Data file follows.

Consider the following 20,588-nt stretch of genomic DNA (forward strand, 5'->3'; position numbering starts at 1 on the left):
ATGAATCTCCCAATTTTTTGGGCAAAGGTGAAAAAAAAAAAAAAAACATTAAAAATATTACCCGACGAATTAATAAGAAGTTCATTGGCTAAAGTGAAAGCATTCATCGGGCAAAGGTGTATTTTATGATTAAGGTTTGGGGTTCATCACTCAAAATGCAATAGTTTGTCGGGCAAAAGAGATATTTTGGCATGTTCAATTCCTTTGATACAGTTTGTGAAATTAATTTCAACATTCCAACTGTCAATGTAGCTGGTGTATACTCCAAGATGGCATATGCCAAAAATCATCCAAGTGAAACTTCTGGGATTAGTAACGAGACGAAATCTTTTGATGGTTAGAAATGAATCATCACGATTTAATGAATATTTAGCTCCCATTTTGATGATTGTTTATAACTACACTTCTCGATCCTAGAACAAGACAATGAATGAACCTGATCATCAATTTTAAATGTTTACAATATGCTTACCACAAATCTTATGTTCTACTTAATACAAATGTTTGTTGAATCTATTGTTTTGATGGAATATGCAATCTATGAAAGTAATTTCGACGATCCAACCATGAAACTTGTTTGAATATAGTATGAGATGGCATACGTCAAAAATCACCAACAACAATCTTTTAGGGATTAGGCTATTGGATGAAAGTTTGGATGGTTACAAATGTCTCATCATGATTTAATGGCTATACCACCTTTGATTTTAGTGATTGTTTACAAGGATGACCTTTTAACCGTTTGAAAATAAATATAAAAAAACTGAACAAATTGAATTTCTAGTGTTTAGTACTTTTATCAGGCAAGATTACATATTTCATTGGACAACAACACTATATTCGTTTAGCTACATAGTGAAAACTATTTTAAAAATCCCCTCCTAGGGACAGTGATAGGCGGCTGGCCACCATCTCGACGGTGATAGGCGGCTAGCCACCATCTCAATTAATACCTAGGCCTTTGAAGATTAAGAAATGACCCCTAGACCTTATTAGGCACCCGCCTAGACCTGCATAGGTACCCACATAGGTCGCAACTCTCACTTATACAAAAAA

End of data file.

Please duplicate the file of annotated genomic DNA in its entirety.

Consider the following 20,588-nt stretch of genomic DNA (forward strand, 5'->3'; position numbering starts at 1 on the left):
ATGAATCTCCCAATTTTTTGGGCAAAGGTGAAAAAAAAAAAAAAAACATTAAAAATATTACCCGACGAATTAATAAGAAGTTCATTGGCTAAAGTGAAAGCATTCATCGGGCAAAGGTGTATTTTATGATTAAGGTTTGGGGTTCATCACTCAAAATGCAATAGTTTGTCGGGCAAAAGAGATATTTTGGCATGTTCAATTCCTTTGATACAGTTTGTGAAATTAATTTCAACATTCCAACTGTCAATGTAGCTGGTGTATACTCCAAGATGGCATATGCCAAAAATCATCCAAGTGAAACTTCTGGGATTAGTAACGAGACGAAATCTTTTGATGGTTAGAAATGAATCATCACGATTTAATGAATATTTAGCTCCCATTTTGATGATTGTTTATAACTACACTTCTCGATCCTAGAACAAGACAATGAATGAACCTGATCATCAATTTTAAATGTTTACAATATGCTTACCACAAATCTTATGTTCTACTTAATACAAATGTTTGTTGAATCTATTGTTTTGATGGAATATGCAATCTATGAAAGTAATTTCGACGATCCAACCATGAAACTTGTTTGAATATAGTATGAGATGGCATACGTCAAAAATCACCAACAACAATCTTTTAGGGATTAGGCTATTGGATGAAAGTTTGGATGGTTACAAATGTCTCATCATGATTTAATGGCTATACCACCTTTGATTTTAGTGATTGTTTACAAGGATGACCTTTTAACCGTTTGAAAATAAATATAAAAAAACTGAACAAATTGAATTTCTAGTGTTTAGTACTTTTATCAGGCAAGATTACATATTTCATTGGACAACAACACTATATTCGTTTAGCTACATAGTGAAAACTATTTTAAAAATCCCCTCCTAGGGACAGTGATAGGCGGCTGGCCACCATCTCGACGGTGATAGGCGGCTAGCCACCATCTCAATTAATACCTAGGCCTTTGAAGATTAAGAAATGACCCCTAGACCTTATTAGGCACCCGCCTAGACCTGCATAGGTACCCACATAGGTCGCAACTCTCACTTATACAAAAAA